By Todd Bernhard on Tue, 10/20/2009
Apple recently announced a major shift in how they treat free apps and I have been mulling over what it means to developers, in addition to end users.
In the past, "In-App Purchases", or the ability to add features to an app, were only available for paid apps. Free apps could not be upgraded, short of purchasing the paid version separately. Now, users of these free apps can purchase upgrades.
On one hand, more choices are a good thing. But I have some concerns.
One theory is that by allowing free apps to become regular paid versions, it will ease the approval process and cut down on the number of apps in the app store, as developers wouldn't have to release both a paid and free version. This is unlikely. Given the way the app store is divided into free and paid categories, a developer would be missing out by not having an app in the paid section. And developers want to be ranked in the 'Top 100' category for paid apps.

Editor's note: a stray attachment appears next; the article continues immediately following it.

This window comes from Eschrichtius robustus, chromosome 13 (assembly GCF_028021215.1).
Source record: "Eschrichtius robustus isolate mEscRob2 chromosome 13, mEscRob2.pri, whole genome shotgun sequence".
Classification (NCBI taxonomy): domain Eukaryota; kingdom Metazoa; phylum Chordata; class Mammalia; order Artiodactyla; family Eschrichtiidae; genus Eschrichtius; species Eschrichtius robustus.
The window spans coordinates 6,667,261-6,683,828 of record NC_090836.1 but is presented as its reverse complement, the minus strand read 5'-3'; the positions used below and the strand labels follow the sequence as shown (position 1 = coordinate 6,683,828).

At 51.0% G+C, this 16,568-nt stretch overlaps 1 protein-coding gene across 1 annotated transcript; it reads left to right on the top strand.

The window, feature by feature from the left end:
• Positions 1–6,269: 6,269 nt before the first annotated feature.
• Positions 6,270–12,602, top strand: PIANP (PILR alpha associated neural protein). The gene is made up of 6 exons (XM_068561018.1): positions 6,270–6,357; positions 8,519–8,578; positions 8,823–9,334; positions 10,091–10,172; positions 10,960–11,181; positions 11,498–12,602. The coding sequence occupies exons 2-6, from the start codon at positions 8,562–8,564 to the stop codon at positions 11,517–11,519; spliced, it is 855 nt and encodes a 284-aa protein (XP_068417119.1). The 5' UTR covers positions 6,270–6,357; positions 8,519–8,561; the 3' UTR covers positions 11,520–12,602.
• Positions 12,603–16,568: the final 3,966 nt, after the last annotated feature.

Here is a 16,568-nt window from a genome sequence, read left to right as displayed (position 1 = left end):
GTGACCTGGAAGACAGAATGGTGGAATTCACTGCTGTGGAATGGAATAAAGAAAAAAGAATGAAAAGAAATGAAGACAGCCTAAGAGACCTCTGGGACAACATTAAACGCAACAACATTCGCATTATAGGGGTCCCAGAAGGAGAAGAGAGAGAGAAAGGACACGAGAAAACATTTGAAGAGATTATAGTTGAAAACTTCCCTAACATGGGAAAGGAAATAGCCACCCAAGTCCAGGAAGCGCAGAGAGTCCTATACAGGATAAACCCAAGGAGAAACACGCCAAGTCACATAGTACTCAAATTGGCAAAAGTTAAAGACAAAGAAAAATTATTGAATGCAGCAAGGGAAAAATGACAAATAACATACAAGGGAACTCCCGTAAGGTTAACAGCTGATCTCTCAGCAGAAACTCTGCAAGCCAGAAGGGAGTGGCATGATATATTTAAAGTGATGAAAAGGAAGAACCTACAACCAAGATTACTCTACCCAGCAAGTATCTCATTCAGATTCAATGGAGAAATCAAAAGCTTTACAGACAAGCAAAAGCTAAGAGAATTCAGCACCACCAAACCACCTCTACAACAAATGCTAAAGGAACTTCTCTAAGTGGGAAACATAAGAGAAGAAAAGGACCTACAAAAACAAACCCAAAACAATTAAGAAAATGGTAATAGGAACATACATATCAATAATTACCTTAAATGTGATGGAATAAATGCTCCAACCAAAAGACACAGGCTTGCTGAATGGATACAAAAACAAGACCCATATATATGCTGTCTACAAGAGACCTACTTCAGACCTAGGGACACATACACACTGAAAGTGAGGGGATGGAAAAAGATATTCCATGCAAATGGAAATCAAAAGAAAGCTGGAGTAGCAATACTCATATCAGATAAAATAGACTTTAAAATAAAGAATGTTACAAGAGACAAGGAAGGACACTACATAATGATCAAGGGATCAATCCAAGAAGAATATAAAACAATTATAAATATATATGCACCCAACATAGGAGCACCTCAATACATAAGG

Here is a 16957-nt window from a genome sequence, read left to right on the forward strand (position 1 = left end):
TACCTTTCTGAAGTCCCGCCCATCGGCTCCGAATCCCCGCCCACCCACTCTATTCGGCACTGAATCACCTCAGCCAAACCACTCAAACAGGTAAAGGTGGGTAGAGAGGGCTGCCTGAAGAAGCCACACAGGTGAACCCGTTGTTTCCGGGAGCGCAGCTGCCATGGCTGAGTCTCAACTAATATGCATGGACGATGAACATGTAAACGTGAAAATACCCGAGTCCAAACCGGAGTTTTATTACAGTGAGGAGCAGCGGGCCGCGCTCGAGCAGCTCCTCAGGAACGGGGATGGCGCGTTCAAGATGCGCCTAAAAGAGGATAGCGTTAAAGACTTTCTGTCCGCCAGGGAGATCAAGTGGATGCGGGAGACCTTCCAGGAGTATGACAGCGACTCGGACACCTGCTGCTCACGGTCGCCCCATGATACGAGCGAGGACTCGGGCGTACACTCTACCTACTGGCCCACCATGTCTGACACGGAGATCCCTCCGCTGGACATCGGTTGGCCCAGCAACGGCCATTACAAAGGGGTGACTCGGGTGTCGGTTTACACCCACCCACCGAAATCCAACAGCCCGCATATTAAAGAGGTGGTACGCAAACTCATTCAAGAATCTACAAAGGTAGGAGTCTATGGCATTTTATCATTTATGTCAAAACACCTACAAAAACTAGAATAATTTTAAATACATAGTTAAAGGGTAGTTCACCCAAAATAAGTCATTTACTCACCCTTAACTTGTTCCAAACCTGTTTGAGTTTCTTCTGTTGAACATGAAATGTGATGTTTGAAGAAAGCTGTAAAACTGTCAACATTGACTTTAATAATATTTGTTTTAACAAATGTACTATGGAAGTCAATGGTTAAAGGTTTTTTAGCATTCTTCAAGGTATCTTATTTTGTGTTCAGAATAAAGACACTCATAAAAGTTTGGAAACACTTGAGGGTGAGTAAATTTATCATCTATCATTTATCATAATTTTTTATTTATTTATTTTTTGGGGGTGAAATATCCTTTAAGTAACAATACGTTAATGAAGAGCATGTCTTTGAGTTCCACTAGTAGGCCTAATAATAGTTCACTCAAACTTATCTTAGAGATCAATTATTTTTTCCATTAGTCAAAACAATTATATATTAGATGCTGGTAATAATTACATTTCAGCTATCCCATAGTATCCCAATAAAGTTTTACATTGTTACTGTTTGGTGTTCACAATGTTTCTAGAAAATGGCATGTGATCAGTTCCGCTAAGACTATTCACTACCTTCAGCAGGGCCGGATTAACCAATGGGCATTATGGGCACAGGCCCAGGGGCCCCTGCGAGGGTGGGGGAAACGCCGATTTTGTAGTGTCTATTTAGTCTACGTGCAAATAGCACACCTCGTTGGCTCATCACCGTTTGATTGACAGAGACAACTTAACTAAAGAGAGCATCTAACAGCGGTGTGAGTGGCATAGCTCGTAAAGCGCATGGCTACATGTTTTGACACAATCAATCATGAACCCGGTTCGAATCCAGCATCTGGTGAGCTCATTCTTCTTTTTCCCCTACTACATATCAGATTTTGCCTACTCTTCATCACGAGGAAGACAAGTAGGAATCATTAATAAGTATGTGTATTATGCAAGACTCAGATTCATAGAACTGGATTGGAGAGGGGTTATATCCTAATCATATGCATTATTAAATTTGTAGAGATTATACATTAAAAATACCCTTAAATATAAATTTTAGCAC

Additionally, if a developer does not have a free app currently, this new policy encourages them to add one, increasing the number of apps overall.
And what happens to the icon and app name when a free version becomes a paid version? Many icons and names include 'FREE' or 'LITE' in them. This could get confusing.
Given that a free app was indeed just that, free, there is no incentive for a developer to offer the upgrade at a lower price than the paid version of the app. In other words, there was no investment that needs to be protected. The end user could just as easily buy the paid app and they would not have spent any extra money.
However, if a free app has user data that the user might want to preserve when upgrading, that could be a valid use for in-app purchases for free apps. But that could also be accomplished through a backup/restore option within the app.
In the end, I'm just not sold on the value of in-app purchases for free apps. What do you think? Let me know by email or posting here.